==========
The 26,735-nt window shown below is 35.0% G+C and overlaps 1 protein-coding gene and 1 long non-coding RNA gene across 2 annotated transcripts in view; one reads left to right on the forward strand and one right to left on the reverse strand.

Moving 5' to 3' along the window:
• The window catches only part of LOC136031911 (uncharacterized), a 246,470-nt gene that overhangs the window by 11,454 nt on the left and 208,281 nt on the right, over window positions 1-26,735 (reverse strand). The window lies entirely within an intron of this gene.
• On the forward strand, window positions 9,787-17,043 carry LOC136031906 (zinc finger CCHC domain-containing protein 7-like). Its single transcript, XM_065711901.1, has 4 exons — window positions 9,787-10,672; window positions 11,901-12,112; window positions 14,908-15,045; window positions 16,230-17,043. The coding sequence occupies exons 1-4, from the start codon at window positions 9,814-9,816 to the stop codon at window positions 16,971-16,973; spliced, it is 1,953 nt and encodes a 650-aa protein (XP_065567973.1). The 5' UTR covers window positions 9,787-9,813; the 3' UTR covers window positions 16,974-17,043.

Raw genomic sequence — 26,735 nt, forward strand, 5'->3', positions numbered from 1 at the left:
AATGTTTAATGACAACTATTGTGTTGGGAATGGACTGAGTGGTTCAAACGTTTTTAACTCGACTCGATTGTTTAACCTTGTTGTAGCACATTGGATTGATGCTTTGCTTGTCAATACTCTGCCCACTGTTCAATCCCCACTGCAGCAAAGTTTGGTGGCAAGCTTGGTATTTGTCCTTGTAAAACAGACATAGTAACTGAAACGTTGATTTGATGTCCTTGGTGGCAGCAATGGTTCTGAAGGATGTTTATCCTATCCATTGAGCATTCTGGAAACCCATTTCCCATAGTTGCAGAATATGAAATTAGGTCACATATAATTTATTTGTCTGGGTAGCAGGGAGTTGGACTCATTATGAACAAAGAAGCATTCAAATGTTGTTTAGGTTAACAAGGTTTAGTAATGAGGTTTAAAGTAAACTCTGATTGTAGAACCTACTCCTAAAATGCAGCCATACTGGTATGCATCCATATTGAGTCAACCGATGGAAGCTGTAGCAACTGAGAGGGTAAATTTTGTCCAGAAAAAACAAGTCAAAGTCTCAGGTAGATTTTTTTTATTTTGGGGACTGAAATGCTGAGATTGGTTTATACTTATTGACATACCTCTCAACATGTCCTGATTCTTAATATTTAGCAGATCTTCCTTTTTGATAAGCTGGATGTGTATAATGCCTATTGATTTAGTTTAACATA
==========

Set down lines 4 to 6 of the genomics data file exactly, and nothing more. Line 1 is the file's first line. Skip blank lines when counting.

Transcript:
• On the forward strand, window positions 9,787-17,043 carry LOC136031906 (zinc finger CCHC domain-containing protein 7-like). Its single transcript, XM_065711901.1, has 4 exons — window positions 9,787-10,672; window positions 11,901-12,112; window positions 14,908-15,045; window positions 16,230-17,043. The coding sequence occupies exons 1-4, from the start codon at window positions 9,814-9,816 to the stop codon at window positions 16,971-16,973; spliced, it is 1,953 nt and encodes a 650-aa protein (XP_065567973.1). The 5' UTR covers window positions 9,787-9,813; the 3' UTR covers window positions 16,974-17,043.

Raw genomic sequence — 26,735 nt, forward strand, 5'->3', positions numbered from 1 at the left:
AATGTTTAATGACAACTATTGTGTTGGGAATGGACTGAGTGGTTCAAACGTTTTTAACTCGACTCGATTGTTTAACCTTGTTGTAGCACATTGGATTGATGCTTTGCTTGTCAATACTCTGCCCACTGTTCAATCCCCACTGCAGCAAAGTTTGGTGGCAAGCTTGGTATTTGTCCTTGTAAAACAGACATAGTAACTGAAACGTTGATTTGATGTCCTTGGTGGCAGCAATGGTTCTGAAGGATGTTTATCCTATCCATTGAGCATTCTGGAAACCCATTTCCCATAGTTGCAGAATATGAAATTAGGTCACATATAATTTATTTGTCTGGGTAGCAGGGAGTTGGACTCATTATGAACAAAGAAGCATTCAAATGTTGTTTAGGTTAACAAGGTTTAGTAATGAGGTTTAAAGTAAACTCTGATTGTAGAACCTACTCCTAAAATGCAGCCATACTGGTATGCATCCATATTGAGTCAACCGATGGAAGCTGTAGCAACTGAGAGGGTAAATTTTGTCCAGAAAAAACAAGTCAAAGTCTCAGGTAGATTTTTTTTATTTTGGGGACTGAAATGCTGAGATTGGTTTATACTTATTGACATACCTCTCAACATGTCCTGATTCTTAATATTTAGCAGATCTTCCTTTTTGATAAGCTGGATGTGTATAATGCCTATTGATTTAGTTTAACATA